Fires are raging at three peat facilities while a forest fire is also sweeping through part of Central Ostrobothnia, with local rescue service chief Jaakko Pukkinen urging people to avoid campfires in the region.
“The situation is critical. Please don’t start any fires!” Pukkinen said on Thursday.
The month of May has been unusually warm and dry, which has increased the wildfire index to at least 5.5 – just above the risk bracket for a dangerously high probability of uncontrolled blazes.
No rain in sight
Not only that, but no rain is in sight for the foreseeable future, either.
“This aridity just goes on and on,” says meteorologist Paavo Korpela from the Finnish Meteorological Institute. “At the very least for the next ten days.”
Emergency Services have their hands full beating back blazes at a peat manufacturing facility of Lähdeneva in Kaustinen, where three wildfires are still being extinguished with the help of Defense Force personnel and Border Guard helicopters.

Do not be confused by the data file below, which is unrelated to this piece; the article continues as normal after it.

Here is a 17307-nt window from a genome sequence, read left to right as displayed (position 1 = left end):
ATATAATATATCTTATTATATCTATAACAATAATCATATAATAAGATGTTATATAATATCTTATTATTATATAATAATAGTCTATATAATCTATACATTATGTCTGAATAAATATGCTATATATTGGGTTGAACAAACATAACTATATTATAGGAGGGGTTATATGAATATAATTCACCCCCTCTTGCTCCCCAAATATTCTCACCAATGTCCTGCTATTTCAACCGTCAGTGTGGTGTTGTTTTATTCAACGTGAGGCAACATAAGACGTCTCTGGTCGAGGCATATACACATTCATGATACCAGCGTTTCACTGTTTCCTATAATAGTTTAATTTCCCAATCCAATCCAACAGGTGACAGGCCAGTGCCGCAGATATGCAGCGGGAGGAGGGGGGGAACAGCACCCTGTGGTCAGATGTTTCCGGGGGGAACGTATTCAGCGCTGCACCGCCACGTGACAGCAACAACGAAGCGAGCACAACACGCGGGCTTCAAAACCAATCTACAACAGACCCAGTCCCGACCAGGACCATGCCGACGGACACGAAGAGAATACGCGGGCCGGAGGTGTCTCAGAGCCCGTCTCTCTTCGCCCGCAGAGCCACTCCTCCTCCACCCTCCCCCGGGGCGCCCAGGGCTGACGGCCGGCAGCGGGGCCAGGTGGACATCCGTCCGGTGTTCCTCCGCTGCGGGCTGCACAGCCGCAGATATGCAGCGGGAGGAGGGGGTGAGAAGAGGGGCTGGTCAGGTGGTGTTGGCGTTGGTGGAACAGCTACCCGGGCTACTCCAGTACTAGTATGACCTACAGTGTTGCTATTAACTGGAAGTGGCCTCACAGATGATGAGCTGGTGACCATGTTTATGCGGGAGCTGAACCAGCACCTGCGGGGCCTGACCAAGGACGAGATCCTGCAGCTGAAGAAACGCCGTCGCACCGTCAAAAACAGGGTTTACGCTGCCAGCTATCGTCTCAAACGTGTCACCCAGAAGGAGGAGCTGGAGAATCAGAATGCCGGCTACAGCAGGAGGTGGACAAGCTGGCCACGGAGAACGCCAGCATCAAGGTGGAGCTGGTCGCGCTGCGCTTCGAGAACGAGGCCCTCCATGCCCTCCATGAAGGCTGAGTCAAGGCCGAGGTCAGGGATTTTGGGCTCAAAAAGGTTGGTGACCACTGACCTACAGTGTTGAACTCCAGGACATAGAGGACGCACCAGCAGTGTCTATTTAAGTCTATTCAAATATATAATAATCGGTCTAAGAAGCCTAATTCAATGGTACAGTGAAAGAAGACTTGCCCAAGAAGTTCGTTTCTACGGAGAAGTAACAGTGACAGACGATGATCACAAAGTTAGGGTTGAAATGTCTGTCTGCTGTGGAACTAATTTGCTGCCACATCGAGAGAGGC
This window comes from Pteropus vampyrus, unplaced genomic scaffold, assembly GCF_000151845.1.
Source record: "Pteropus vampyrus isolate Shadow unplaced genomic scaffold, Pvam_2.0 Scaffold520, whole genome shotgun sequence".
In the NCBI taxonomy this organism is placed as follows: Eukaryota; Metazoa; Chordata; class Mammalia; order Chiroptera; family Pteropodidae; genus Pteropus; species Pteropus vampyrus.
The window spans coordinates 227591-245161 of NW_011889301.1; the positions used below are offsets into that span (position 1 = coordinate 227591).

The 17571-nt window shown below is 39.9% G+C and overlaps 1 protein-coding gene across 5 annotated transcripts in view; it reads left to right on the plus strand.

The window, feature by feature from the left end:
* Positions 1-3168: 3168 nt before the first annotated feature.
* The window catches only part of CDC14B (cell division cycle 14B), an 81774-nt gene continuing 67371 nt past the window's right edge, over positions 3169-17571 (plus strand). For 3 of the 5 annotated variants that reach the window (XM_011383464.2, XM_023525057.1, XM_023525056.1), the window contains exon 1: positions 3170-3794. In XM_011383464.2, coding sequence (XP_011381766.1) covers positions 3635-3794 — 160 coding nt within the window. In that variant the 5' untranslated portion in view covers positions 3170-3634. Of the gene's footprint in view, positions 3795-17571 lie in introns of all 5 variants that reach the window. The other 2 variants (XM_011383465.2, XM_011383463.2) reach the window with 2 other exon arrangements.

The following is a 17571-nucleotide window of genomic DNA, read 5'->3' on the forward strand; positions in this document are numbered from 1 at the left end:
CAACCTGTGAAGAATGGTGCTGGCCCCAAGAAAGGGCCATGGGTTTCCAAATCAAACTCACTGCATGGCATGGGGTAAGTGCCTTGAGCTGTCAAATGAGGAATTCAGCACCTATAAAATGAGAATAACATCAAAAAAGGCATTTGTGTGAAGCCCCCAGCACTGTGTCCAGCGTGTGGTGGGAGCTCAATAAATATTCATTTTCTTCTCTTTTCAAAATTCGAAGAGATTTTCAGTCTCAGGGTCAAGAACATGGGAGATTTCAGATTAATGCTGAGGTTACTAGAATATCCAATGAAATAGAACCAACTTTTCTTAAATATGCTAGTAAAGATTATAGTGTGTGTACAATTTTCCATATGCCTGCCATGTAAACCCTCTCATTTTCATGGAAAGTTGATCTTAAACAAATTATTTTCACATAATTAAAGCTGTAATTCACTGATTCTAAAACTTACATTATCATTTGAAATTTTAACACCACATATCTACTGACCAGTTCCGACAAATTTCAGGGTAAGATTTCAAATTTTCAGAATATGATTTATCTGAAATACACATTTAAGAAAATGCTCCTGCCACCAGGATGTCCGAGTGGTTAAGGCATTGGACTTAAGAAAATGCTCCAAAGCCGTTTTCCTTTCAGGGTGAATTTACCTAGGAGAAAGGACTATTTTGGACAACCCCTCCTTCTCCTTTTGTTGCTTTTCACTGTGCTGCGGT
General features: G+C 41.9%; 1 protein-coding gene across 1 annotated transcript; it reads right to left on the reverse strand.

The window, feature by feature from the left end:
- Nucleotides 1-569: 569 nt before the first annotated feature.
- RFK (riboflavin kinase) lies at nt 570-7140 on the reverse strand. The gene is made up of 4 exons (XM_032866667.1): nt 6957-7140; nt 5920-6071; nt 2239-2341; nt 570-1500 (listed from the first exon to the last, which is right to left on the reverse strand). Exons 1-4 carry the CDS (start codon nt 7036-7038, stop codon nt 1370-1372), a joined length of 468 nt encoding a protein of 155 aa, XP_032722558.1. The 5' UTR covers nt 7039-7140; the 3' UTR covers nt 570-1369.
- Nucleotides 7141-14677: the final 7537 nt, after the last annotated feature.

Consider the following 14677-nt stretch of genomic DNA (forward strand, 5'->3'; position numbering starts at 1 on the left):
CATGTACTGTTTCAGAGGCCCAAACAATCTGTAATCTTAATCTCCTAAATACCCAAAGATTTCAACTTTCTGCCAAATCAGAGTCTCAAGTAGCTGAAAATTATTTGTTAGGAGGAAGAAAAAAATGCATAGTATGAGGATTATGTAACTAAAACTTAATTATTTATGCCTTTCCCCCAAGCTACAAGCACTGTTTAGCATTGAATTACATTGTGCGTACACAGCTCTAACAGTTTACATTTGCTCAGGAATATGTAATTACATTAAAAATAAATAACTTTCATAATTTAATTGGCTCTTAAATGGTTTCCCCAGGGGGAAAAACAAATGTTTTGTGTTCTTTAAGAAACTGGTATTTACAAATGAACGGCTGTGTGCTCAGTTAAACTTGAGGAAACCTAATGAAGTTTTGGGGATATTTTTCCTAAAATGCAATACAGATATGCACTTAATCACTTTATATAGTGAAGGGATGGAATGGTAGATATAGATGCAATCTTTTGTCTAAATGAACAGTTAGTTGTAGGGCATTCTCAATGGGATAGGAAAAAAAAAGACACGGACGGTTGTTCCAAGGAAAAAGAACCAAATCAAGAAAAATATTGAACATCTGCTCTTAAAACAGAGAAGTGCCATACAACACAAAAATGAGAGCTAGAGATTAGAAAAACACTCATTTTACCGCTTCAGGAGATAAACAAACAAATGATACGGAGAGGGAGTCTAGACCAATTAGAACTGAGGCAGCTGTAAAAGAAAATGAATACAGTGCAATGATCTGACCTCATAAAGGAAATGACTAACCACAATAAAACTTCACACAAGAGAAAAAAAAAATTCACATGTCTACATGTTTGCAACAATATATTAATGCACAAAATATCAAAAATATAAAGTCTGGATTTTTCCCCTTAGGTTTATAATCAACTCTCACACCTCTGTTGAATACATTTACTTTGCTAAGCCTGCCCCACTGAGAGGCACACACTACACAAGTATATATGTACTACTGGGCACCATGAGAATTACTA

Chief Pukkinen says that the firefighting will continue for days, and even after several weeks unattended embers can flare up anew.
The situation is more dire than usual for a Finnish spring, and it seems that nature won’t be helping out for several weeks.
“Air masses start to properly gather moisture after mid-June,” says Korpela. “Showers are more likely after that time.”
Related stories from around the North:
Canada: Canadian researchers now tracking wildfire warning signs with satellites, Radio Canada International
Norway: As Arctic weather dramatically changes, world meteorologists take on more joint forecasting, The Independent Barents Observer
Russia: Record heatwave in the Arctic, The Independent Barents Observer
Sweden: Swedish firefighters control forest fire sparked by machinery, Radio Sweden
United States: Alaska’s firefighters are ready for wildfire season, Alaska Public Media